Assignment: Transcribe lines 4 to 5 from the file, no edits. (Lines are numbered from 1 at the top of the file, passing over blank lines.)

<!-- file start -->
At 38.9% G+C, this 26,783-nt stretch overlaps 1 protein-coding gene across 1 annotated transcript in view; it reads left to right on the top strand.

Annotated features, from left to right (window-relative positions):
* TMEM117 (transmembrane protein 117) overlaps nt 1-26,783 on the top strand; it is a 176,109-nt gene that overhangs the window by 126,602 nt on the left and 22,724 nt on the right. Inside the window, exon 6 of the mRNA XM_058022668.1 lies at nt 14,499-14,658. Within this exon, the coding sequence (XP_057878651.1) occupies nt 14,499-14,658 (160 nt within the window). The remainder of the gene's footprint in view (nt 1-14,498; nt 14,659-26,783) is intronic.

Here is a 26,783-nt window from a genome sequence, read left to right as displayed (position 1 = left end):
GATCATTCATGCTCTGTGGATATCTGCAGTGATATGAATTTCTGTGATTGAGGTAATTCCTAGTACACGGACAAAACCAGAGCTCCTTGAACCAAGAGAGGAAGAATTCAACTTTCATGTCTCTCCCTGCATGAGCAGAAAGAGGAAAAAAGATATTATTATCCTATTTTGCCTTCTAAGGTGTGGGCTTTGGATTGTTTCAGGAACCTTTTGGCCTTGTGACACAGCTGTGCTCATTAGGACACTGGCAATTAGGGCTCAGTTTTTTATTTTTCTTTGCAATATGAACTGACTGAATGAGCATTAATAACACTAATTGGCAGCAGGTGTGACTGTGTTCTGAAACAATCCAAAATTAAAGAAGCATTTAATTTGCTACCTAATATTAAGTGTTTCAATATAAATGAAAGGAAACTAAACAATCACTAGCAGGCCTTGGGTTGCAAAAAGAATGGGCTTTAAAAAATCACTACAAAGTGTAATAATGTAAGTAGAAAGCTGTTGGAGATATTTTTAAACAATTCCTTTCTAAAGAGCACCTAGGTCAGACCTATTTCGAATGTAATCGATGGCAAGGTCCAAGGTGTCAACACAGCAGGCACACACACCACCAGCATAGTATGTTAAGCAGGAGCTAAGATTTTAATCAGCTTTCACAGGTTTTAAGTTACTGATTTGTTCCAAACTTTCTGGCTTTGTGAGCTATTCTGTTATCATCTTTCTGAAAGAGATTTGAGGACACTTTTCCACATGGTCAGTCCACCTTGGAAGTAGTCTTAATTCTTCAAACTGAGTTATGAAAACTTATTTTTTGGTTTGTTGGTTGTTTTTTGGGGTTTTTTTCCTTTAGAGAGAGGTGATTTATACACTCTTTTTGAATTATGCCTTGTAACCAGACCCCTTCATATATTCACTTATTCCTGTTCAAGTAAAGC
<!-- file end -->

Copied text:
Here is a 26,783-nt window from a genome sequence, read left to right as displayed (position 1 = left end):
GATCATTCATGCTCTGTGGATATCTGCAGTGATATGAATTTCTGTGATTGAGGTAATTCCTAGTACACGGACAAAACCAGAGCTCCTTGAACCAAGAGAGGAAGAATTCAACTTTCATGTCTCTCCCTGCATGAGCAGAAAGAGGAAAAAAGATATTATTATCCTATTTTGCCTTCTAAGGTGTGGGCTTTGGATTGTTTCAGGAACCTTTTGGCCTTGTGACACAGCTGTGCTCATTAGGACACTGGCAATTAGGGCTCAGTTTTTTATTTTTCTTTGCAATATGAACTGACTGAATGAGCATTAATAACACTAATTGGCAGCAGGTGTGACTGTGTTCTGAAACAATCCAAAATTAAAGAAGCATTTAATTTGCTACCTAATATTAAGTGTTTCAATATAAATGAAAGGAAACTAAACAATCACTAGCAGGCCTTGGGTTGCAAAAAGAATGGGCTTTAAAAAATCACTACAAAGTGTAATAATGTAAGTAGAAAGCTGTTGGAGATATTTTTAAACAATTCCTTTCTAAAGAGCACCTAGGTCAGACCTATTTCGAATGTAATCGATGGCAAGGTCCAAGGTGTCAACACAGCAGGCACACACACCACCAGCATAGTATGTTAAGCAGGAGCTAAGATTTTAATCAGCTTTCACAGGTTTTAAGTTACTGATTTGTTCCAAACTTTCTGGCTTTGTGAGCTATTCTGTTATCATCTTTCTGAAAGAGATTTGAGGACACTTTTCCACATGGTCAGTCCACCTTGGAAGTAGTCTTAATTCTTCAAACTGAGTTATGAAAACTTATTTTTTGGTTTGTTGGTTGTTTTTTGGGGTTTTTTTCCTTTAGAGAGAGGTGATTTATACACTCTTTTTGAATTATGCCTTGTAACCAGACCCCTTCATATATTCACTTATTCCTGTTCAAGTAAAGC